The Desk appreciates the support of readers who purchase products or services through links on our website. Learn more...

NBC’s “Today Show” to launch on SiriusXM in June

The pre-merger logo for SiriusXM Satellite Radio.
The pre-merger logo for SiriusXM Satellite Radio.

NBC’s national morning news and entertainment program “Today Show” will be simulcast to SiriusXM subscribers as part of a new channel launching this summer, the companies announced on Monday.

Starting in June, the three-hour morning news program will air on SiriusXM channel 108 in its entirety from 7:00 to 10 a.m. Eastern Time and replay on a tape-delay from 10 a.m. to 1 p.m. Eastern Time in tandem with the show’s airing on the west coast.

The fourth hour of the program featuring Kathie Lee Gifford and Hoda Kotb will also air on a tape-delay at 1 p.m. Eastern Time.

For NBCUniversal, the parent company of NBC News, the move is intended to reach millions of commuters that want to continue listening to the program after they leave the house, as well as to attract a new dedicated radio audience who are looking for other morning show options. The move is also meant to attract those who watch competitors on CBS and ABC back to NBC — after several years as the morning show leader, the peacock network was surpassed in the ratings last year by ABC’s “Good Morning America,” which simulcasted portions of the show on XM Satellite Radio several years ago.

“We’ve always believed certain TV works on the radio,” SiriusXM president Scott Greenstein said, adding that the Good Morning America simulcast failed on XM because the show was excerpted on a channel dedicated to ABC News years ago instead of running in full (as NBC’s “Today” will this summer).

For Sirius, the addition of “Today”helps increase its portfolio of commuter programming. The satellite platform airs several live morning programs tailored to the east coast — some replayed for the west coast — but, with the exception of the Howard Stern program (which aired terrestrially for 20 years before moving to satellite a decade ago), SiriusXM has had few original successes.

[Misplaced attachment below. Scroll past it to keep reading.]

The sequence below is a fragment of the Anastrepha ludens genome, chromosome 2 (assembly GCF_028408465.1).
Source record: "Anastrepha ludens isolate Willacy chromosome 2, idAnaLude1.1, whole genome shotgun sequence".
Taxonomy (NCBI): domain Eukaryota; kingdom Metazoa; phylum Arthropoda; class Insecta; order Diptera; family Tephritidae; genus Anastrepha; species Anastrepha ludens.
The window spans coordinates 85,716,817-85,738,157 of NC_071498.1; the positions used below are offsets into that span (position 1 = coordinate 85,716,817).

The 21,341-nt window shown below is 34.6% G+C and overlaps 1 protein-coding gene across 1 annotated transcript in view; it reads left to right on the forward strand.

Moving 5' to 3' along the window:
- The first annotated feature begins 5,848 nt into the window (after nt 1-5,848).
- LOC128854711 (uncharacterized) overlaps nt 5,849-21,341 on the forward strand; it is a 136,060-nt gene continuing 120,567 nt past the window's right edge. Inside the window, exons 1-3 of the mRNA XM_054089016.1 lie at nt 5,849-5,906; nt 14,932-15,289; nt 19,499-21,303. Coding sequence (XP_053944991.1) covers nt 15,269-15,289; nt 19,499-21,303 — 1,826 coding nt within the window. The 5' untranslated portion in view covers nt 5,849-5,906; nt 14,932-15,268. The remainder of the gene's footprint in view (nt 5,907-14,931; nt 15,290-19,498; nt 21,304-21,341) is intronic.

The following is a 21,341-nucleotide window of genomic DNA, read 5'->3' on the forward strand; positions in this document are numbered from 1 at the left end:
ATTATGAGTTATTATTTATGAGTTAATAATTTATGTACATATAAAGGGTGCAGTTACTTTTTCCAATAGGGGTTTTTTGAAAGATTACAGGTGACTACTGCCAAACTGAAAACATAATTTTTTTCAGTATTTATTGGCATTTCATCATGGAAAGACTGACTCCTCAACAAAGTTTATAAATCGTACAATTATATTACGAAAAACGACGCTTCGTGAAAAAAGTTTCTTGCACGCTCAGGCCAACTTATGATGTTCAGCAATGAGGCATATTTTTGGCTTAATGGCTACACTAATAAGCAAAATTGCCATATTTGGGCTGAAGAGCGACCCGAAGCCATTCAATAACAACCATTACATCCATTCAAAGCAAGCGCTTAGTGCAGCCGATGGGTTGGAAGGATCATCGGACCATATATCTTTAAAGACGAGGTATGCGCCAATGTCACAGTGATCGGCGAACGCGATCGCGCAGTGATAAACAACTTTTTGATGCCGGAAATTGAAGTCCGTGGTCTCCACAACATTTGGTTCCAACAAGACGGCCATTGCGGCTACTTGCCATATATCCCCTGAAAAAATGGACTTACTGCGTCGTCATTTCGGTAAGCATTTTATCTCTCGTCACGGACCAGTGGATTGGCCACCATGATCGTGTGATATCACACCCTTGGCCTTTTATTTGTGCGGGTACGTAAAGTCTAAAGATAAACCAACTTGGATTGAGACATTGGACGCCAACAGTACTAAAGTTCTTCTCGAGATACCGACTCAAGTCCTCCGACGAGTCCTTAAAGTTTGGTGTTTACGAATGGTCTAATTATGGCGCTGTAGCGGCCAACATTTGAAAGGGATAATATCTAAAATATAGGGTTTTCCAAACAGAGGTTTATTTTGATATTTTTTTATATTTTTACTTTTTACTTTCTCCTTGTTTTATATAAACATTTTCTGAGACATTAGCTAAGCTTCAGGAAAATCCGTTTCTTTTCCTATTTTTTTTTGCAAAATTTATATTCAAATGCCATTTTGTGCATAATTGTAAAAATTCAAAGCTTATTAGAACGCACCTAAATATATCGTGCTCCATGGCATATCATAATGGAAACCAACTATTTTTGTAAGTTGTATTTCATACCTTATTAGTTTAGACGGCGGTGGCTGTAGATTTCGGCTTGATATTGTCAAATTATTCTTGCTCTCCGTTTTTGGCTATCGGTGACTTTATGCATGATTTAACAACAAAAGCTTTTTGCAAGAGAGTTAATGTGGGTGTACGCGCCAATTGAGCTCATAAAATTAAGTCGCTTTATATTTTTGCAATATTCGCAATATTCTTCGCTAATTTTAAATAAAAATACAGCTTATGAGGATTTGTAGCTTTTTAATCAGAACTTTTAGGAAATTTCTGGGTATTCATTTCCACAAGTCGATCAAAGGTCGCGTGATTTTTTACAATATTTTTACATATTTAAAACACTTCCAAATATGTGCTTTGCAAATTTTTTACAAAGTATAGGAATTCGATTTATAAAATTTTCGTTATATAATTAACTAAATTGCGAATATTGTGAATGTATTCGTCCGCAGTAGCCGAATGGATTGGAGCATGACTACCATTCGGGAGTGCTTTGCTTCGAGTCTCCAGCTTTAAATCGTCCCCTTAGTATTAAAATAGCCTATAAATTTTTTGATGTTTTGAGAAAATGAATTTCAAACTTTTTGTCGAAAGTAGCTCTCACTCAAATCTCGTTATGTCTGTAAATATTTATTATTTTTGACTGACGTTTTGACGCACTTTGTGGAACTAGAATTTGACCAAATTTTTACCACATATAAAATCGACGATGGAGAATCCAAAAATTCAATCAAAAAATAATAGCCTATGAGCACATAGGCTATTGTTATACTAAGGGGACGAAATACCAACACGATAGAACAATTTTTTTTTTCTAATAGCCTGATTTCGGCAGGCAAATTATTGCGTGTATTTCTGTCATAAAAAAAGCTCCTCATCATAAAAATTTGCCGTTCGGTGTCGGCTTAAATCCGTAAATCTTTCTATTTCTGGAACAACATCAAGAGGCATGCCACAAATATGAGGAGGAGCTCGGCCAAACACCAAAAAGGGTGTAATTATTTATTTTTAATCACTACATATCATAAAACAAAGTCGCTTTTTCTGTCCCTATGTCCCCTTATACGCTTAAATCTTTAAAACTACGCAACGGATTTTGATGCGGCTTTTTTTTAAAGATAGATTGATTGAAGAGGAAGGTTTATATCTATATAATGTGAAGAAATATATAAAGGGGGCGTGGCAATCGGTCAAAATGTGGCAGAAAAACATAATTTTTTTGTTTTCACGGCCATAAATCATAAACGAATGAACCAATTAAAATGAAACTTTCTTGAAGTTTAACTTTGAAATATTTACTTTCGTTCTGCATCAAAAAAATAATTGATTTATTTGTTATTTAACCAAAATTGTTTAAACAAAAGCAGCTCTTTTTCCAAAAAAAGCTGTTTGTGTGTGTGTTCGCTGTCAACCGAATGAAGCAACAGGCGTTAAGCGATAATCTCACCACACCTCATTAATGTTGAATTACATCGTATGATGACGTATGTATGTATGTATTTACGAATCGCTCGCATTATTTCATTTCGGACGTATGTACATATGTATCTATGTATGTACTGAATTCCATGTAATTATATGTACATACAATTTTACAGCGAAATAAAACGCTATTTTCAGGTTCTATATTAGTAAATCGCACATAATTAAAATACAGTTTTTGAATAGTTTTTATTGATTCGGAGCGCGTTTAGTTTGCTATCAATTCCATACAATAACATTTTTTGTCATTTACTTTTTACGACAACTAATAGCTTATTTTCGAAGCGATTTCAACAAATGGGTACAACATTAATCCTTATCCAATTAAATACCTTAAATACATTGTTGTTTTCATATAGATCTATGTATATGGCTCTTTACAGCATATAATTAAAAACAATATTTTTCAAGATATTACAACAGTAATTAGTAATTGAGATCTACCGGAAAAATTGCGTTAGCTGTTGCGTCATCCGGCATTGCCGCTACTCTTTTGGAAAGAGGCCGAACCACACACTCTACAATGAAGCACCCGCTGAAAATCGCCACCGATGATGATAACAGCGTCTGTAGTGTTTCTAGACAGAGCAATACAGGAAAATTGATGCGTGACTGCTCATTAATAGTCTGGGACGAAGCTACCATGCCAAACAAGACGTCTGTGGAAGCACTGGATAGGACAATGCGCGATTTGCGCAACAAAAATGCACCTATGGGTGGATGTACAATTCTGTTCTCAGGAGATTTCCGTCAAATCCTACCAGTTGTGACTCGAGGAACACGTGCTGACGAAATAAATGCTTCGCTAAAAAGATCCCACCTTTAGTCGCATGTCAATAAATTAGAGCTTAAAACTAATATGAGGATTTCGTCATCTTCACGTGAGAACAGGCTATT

Both before and after the merger, Sirius and XM had tapped into third-party content producers and established brands to help beef up its selection of content. When XM launched in 2001, it aired some original programming mixed in with audio simulcasts of over-the-air radio stations owned by Clear Channel and others. Early on, both platforms launched “original” channels under established brands, such as the short-lived BET Radio, MTV Radio and Playboy Radio.

The platforms shifted to a strategy of talent acquisition a few years after both launched, notably with Sirius’ poaching of Stern from Infinity Broadcasting (now CBS Radio) in 2005 — a huge drive for subscribers then and one that has sustained over time.

With Stern’s expected departure in 2015 from the newly-formed SiriusXM, the platform is once again shifting away from talent acquisition, opting instead to launch new programming and channels based off established brands. This has been met with mixed success — an agreement with the entertainment website BuzzFeed to air an hourly pop culture show once a week fizzled, though SiriusXM’s recent launch of Comedy Central Radio (programmed separately from the TV channel of the same name) has been more lucrative.

Executives hope “Today” will keep subscribers tuned in once existing agreements with programmers and talent lapse. On Monday, “Today” host Matt Lauer joked on-air that the show was going to “steal some of Howard’s audience.”

The agreement announced on Monday preserves SiriusXM’s carriage of two other NBC channels. Under the deal, SiriusXM will continue to air live audio simulcasts of the consumer news and business channel CNBC and the 24-hour news and political affairs network MSNBC.

SiriusXM closed up 1 percent at $3.19 a share on Monday.

Today Show: “Today Show Radio” launching on SiriusXM in June
New York Times: SiriusXM secures deal to simulcast NBC’s “Today”

Photo of author

About the Author:

Matthew Keys

Matthew Keys is the publisher of The Desk and reports on the business and policy matters involving the broadcast television, streaming video and radio industries. He previously worked for Thomson Reuters, Disney-ABC, Tribune Broadcasting and McNaughton Newspapers. Matthew is based in Northern California, has won numerous awards in the field of journalism, and is a member of IRE (Investigative Reporters and Editors).